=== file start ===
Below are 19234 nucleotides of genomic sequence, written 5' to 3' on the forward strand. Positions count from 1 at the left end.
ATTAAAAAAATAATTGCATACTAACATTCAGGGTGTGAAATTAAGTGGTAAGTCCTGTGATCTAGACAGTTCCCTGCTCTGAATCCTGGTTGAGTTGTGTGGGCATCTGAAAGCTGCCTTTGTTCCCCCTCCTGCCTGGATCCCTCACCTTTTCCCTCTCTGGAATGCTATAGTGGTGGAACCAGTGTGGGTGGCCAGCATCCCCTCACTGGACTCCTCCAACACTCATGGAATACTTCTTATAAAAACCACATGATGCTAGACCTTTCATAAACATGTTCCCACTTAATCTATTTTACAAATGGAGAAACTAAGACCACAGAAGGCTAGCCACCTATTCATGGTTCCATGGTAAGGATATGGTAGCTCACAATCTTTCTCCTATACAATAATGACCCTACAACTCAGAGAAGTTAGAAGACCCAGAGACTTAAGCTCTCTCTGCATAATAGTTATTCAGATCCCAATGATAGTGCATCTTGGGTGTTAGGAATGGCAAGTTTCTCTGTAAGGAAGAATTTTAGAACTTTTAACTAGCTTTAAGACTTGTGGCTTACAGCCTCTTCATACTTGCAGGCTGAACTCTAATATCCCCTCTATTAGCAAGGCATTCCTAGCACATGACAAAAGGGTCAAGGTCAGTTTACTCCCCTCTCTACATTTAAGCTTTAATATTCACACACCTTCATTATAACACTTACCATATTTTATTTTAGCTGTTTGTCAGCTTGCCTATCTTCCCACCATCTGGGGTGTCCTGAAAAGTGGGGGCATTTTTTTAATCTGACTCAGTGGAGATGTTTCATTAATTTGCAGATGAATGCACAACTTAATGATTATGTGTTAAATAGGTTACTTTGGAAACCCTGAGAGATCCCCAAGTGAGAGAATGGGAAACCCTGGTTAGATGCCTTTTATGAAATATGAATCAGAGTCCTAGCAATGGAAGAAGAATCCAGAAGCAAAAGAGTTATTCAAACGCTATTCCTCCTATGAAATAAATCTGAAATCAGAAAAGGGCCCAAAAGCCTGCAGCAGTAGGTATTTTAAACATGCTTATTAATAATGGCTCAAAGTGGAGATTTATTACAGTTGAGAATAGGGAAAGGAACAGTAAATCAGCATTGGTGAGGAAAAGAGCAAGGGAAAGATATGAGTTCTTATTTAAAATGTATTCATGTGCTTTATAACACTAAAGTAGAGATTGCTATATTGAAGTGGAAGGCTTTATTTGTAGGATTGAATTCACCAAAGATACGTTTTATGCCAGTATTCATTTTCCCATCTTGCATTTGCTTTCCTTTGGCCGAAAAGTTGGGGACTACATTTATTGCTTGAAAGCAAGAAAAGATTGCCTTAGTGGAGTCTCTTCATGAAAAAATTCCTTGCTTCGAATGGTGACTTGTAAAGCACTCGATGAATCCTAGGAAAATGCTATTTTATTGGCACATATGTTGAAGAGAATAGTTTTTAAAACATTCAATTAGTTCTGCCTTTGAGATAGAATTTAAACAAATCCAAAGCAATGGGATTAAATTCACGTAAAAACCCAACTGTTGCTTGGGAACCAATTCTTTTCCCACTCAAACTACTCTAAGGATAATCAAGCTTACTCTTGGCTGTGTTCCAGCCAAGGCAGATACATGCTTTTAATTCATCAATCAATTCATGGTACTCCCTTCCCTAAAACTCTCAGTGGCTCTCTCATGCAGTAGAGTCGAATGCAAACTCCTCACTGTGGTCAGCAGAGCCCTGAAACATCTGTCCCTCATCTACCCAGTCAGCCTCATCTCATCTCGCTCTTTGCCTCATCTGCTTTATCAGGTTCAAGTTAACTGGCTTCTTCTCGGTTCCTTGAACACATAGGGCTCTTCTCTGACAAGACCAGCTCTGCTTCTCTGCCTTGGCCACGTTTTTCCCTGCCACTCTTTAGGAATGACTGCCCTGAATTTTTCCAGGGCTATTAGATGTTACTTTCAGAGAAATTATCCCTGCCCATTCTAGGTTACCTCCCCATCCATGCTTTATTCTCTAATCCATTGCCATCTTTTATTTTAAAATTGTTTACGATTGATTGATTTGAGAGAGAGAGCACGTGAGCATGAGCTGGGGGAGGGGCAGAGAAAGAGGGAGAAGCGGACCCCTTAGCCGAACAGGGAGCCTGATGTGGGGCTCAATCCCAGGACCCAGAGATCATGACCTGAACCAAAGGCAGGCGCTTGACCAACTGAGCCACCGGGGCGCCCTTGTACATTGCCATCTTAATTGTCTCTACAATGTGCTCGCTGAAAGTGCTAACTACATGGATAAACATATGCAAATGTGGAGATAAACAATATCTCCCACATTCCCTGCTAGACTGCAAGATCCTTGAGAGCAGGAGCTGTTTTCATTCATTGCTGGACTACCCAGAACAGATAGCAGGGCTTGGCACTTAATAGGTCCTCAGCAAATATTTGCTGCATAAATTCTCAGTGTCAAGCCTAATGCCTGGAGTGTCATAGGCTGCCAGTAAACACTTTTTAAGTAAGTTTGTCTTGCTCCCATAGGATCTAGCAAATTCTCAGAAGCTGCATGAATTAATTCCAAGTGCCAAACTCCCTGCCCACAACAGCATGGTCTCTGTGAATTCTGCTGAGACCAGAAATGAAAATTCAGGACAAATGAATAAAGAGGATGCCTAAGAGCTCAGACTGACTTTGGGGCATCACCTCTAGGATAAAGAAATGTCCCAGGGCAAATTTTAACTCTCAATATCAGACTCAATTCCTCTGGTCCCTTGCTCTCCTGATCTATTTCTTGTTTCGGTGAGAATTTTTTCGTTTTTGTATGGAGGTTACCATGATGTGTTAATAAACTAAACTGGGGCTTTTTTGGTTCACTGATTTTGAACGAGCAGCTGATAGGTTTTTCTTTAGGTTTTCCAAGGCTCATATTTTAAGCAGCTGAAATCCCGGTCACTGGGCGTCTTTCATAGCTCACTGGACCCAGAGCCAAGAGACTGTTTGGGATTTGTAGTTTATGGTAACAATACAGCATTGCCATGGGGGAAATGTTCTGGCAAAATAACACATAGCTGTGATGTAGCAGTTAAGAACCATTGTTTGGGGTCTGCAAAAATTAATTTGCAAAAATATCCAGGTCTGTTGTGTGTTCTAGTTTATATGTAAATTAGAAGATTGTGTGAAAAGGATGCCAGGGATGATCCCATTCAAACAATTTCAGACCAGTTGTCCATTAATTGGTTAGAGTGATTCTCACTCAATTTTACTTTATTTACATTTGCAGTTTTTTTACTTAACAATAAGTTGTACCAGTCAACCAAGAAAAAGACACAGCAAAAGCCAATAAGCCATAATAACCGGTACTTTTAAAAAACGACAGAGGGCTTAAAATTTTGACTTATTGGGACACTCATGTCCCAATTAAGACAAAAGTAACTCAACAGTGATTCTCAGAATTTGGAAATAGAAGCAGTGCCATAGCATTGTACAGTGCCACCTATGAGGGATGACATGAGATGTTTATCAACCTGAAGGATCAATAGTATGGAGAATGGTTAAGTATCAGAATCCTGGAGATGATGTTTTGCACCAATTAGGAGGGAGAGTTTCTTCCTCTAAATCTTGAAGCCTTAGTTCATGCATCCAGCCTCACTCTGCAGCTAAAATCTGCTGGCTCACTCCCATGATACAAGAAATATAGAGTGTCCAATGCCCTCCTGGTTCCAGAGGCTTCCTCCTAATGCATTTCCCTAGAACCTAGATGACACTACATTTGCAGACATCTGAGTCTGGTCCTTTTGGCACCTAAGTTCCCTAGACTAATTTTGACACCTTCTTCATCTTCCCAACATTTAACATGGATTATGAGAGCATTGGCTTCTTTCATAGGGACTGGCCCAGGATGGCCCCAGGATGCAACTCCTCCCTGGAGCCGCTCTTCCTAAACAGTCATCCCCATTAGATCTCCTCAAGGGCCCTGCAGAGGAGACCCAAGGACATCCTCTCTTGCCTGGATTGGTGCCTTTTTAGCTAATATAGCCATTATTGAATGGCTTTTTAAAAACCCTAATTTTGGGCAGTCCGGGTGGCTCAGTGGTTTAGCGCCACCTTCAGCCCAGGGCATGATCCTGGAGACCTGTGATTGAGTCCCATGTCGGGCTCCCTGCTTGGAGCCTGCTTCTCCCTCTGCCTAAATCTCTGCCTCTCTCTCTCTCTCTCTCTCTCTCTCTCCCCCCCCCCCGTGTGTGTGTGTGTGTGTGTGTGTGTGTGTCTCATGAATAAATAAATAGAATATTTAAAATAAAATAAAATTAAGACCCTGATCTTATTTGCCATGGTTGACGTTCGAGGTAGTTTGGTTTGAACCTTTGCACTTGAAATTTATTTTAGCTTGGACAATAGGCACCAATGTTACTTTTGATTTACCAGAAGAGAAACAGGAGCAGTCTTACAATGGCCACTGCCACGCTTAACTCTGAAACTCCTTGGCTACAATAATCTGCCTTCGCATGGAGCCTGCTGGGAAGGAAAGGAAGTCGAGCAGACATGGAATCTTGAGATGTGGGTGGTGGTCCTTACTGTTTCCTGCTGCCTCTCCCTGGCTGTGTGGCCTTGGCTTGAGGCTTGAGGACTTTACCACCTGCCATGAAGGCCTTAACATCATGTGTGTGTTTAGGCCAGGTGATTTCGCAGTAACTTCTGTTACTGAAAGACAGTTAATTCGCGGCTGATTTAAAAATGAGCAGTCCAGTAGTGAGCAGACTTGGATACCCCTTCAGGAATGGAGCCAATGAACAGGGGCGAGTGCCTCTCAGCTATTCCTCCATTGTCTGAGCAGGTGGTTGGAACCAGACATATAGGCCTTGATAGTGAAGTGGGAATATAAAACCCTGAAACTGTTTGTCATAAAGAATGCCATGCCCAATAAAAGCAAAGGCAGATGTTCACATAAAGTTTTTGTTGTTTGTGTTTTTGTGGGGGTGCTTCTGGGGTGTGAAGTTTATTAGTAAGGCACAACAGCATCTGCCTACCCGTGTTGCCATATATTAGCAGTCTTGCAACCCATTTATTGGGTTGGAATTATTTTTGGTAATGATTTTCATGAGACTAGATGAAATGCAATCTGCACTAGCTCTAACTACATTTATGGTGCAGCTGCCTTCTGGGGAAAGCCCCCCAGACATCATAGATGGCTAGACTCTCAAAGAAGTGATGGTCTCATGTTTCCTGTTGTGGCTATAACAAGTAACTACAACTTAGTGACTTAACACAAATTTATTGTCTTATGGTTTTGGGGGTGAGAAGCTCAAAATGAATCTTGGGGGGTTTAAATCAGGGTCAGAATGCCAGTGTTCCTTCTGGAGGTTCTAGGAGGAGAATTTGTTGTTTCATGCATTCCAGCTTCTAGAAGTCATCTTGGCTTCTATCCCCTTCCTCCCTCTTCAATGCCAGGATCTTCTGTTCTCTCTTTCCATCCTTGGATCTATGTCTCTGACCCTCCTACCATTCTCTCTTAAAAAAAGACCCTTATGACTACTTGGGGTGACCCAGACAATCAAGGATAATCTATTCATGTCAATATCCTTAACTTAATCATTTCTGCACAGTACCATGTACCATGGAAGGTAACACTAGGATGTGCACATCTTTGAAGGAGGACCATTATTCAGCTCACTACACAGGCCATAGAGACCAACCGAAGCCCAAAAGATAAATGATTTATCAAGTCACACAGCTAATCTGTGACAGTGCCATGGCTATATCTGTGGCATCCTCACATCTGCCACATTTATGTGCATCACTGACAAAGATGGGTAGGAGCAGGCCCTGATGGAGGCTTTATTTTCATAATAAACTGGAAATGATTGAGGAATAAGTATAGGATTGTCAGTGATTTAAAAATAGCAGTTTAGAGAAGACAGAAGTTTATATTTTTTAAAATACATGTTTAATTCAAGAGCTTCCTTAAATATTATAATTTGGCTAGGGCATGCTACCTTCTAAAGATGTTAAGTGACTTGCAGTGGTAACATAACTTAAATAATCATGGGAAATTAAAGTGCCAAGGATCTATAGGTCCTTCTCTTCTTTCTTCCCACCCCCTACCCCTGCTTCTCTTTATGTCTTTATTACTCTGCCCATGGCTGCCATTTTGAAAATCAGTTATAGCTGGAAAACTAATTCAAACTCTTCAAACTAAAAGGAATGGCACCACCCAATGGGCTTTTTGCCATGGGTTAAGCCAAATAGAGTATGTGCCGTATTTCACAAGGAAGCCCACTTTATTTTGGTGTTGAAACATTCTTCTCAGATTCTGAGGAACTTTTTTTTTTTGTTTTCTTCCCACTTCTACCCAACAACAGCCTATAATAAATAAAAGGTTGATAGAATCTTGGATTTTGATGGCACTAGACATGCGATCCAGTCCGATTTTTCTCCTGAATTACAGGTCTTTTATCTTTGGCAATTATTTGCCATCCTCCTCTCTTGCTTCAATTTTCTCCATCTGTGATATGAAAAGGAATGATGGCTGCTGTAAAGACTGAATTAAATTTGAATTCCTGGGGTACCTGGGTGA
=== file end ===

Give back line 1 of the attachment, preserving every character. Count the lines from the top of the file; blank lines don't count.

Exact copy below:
Below are 19234 nucleotides of genomic sequence, written 5' to 3' on the forward strand. Positions count from 1 at the left end.